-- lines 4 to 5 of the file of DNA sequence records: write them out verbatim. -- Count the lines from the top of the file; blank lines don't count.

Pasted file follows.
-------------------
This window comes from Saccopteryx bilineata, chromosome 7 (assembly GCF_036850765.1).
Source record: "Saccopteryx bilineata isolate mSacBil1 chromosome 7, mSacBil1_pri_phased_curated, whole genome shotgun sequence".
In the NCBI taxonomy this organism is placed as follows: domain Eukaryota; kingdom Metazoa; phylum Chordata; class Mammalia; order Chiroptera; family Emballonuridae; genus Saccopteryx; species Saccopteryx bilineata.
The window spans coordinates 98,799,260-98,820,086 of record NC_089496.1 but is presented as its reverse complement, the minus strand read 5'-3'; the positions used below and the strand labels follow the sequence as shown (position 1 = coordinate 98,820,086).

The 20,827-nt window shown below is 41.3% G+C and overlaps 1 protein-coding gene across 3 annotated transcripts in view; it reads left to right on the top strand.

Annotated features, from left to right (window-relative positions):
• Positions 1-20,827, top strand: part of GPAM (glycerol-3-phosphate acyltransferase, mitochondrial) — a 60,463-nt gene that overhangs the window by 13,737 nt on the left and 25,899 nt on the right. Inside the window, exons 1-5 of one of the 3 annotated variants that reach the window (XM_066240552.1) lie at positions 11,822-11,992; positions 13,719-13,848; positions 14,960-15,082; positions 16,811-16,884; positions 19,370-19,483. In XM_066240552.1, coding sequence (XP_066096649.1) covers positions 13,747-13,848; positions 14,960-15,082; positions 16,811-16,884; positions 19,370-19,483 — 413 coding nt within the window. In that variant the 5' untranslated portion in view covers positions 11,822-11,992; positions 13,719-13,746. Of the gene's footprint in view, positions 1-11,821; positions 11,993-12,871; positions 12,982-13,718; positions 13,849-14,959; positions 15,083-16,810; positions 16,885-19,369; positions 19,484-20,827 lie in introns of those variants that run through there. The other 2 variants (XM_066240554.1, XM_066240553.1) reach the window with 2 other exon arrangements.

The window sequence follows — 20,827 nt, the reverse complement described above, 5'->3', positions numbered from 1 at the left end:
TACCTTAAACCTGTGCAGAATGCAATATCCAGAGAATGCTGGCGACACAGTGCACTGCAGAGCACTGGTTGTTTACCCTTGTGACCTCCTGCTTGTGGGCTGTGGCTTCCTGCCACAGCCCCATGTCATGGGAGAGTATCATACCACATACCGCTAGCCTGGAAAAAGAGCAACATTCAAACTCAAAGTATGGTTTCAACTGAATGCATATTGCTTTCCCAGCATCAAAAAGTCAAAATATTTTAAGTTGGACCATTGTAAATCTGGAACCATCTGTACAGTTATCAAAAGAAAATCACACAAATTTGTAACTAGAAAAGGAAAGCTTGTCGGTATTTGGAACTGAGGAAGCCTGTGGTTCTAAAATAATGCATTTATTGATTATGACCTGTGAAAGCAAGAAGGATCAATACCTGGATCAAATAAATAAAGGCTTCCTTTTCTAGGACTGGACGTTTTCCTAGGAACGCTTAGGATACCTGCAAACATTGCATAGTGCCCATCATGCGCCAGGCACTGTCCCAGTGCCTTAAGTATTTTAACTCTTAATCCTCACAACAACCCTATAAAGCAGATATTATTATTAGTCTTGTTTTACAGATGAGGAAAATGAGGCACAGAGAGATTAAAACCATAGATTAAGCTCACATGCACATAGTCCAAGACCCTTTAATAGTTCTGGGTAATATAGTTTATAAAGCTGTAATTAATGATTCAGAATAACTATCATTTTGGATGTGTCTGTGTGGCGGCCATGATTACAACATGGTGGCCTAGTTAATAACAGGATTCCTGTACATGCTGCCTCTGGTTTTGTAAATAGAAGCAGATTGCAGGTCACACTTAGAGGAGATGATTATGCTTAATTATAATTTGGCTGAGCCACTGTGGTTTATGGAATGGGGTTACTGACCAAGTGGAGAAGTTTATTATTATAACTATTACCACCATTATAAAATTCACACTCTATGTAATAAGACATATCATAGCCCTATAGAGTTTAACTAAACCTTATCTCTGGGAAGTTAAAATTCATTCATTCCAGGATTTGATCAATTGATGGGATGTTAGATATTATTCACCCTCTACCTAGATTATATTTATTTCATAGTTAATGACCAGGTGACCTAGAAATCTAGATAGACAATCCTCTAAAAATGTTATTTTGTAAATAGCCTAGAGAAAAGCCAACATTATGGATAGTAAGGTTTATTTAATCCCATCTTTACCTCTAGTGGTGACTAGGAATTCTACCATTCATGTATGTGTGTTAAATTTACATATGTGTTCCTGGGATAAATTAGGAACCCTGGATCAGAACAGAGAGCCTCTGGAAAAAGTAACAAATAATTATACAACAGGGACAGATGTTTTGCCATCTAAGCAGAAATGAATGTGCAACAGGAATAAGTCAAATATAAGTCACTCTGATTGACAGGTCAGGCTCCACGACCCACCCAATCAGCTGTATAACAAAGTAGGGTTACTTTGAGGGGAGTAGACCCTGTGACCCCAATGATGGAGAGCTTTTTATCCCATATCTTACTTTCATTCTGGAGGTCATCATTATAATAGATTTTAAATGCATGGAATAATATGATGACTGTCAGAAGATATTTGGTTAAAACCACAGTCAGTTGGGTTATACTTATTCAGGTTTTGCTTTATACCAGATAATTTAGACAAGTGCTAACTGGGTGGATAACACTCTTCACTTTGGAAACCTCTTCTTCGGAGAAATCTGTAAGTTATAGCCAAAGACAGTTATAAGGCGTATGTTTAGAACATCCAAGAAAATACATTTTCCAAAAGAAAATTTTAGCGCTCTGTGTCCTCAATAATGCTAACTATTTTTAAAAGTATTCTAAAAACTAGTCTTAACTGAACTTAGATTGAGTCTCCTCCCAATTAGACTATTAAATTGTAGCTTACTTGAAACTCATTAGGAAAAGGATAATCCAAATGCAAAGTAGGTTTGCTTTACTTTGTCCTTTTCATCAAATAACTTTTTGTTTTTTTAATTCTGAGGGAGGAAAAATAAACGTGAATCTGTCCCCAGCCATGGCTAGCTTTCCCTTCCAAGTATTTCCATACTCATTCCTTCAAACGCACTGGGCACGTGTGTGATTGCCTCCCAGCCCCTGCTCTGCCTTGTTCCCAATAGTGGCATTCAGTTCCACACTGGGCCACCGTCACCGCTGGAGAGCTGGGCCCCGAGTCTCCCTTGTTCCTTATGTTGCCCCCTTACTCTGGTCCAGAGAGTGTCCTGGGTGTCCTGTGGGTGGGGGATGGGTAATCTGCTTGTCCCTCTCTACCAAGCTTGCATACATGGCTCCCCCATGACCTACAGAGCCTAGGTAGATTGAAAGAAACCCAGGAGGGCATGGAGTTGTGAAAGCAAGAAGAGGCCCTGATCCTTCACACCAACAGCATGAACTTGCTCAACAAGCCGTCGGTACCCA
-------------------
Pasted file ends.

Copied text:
The window spans coordinates 98,799,260-98,820,086 of record NC_089496.1 but is presented as its reverse complement, the minus strand read 5'-3'; the positions used below and the strand labels follow the sequence as shown (position 1 = coordinate 98,820,086).

The 20,827-nt window shown below is 41.3% G+C and overlaps 1 protein-coding gene across 3 annotated transcripts in view; it reads left to right on the top strand.